David Ainslie, of Pitmans LLP, explains how to go about selecting executors of your will.
When advising clients about making a will, I always stress that choosing the right executors is the most important part of the process. Making the wrong choice can cause numerous problems.
Generally, I recommend appointing at least two, and preferably three, executors. Even in simple cases, where a surviving spouse inherits everything and seems the obvious choice, I recommend that at least one, and preferably two, other people are named as substitutes in case, for example, both spouses die in a common accident, or if there is to be an ongoing trust for children under 18.
Age does matter
You should select people who are likely to survive you, and who are fit and capable of doing the job. If you are between 20 and 60, your family and friends in the same age group will probably be OK as executors. This would not necessarily be the case if you are in your 70s and live for another 20 years.
If you are in your 80s when reviewing an old will, the friends or family chosen originally may be in mental or physical decline, and no longer capable of carrying out the executor role. Of course, someone named as an executor is not legally obliged to take on the job, but if they renounce probate and there is nobody else nominated, this may delay obtaining a grant and the distribution of assets.
For couples in their 60s or 70s, or settled into retirement, when many people review wills originally made at the time of marriage, the obvious choice may be to appoint their children, by then in their 30s, to act with the surviving spouse.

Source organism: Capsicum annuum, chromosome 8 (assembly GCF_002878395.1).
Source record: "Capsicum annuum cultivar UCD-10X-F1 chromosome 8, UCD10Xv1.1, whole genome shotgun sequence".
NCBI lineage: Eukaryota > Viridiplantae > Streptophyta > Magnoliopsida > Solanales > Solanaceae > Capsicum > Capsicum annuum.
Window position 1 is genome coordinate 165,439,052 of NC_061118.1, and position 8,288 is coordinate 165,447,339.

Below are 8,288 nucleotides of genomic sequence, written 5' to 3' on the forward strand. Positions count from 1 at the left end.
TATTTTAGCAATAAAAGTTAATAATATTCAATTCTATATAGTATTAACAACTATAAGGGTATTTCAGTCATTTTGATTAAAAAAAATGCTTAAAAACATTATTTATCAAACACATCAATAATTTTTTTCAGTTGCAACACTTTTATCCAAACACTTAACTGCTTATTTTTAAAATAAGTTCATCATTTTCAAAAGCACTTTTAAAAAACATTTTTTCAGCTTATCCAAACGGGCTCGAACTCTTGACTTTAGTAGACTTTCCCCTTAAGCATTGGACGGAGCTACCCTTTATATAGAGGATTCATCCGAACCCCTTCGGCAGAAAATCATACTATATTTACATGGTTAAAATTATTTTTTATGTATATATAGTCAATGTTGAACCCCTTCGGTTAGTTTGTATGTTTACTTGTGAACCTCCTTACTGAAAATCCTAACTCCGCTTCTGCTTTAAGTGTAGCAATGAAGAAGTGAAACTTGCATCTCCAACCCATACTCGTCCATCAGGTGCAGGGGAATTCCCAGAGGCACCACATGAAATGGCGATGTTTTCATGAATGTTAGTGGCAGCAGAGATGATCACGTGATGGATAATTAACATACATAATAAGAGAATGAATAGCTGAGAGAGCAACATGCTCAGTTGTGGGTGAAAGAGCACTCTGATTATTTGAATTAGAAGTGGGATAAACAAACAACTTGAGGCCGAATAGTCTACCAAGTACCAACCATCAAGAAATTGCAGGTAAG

But not everyone has children, and even if they do, they may not get on well together, or one may be judged to be financially irresponsible, or otherwise ill-qualified for the job.
Friction in the family
Friction in the family leads to other problems when choosing executors. Choosing the ‘sensible’ son or daughter, but not the other, who has perhaps demonstrated a lack of responsibility, may cause them to feel deeply wounded at being left out. There may also be friction over the division of awkward assets.
Problems can arise when executors have to decide on the division of awkward family assets – farms can be an endless source of dispute, for example. If only one child wants to farm the land, how can others be given a ‘fair share’ of the property? Control of a family company can also cause problems, as can assets located abroad. Independent executors who do not have conflicts of interest may be part of the solution.
In cases of anticipated friction within the immediate family, it can help to look to siblings, or close family friends who know your children well, and who can be trusted to take sensible decisions.
For families prone to disputes, and single people who have no children, or are lacking close friends, one solution is to choose professional executors, such as the family solicitor or accountant, or a bank or other trust company. There may be (but not necessarily) a greater cost associated with appointing professional executors, but this may be justified to avoid disputes, or if there is simply nobody else available.
Professional executors are unlikely to have detailed knowledge of the deceased’s estate and family dynamics, so it is vital to write a detailed ‘letter of wishes’ to guide them. This will be even more important when a will contains trusts conferring discretionary powers on the executors, to be managed over many years into the future. Usually (but not always), the people appointed as executors are also appointed to act as trustees of an ongoing will trust, and they may have control over a family business or farm.
Choosing executors may not be simple, and as time goes by, the choice you make in early life will benefit from regular review as the family develops, and your personal assets grow in value and complexity.